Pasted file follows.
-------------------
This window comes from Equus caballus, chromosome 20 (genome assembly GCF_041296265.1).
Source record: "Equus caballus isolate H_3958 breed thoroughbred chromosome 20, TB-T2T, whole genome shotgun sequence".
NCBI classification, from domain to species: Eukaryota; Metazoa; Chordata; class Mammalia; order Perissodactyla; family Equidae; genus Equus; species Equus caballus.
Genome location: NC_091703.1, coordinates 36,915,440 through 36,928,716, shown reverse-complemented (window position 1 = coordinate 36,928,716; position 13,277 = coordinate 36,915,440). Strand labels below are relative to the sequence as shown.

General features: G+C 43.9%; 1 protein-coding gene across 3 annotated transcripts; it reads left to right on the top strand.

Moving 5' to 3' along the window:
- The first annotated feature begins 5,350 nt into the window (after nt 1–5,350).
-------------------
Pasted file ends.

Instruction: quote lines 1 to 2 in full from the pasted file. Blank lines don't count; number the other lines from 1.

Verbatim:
This window comes from Equus caballus, chromosome 20 (genome assembly GCF_041296265.1).
Source record: "Equus caballus isolate H_3958 breed thoroughbred chromosome 20, TB-T2T, whole genome shotgun sequence".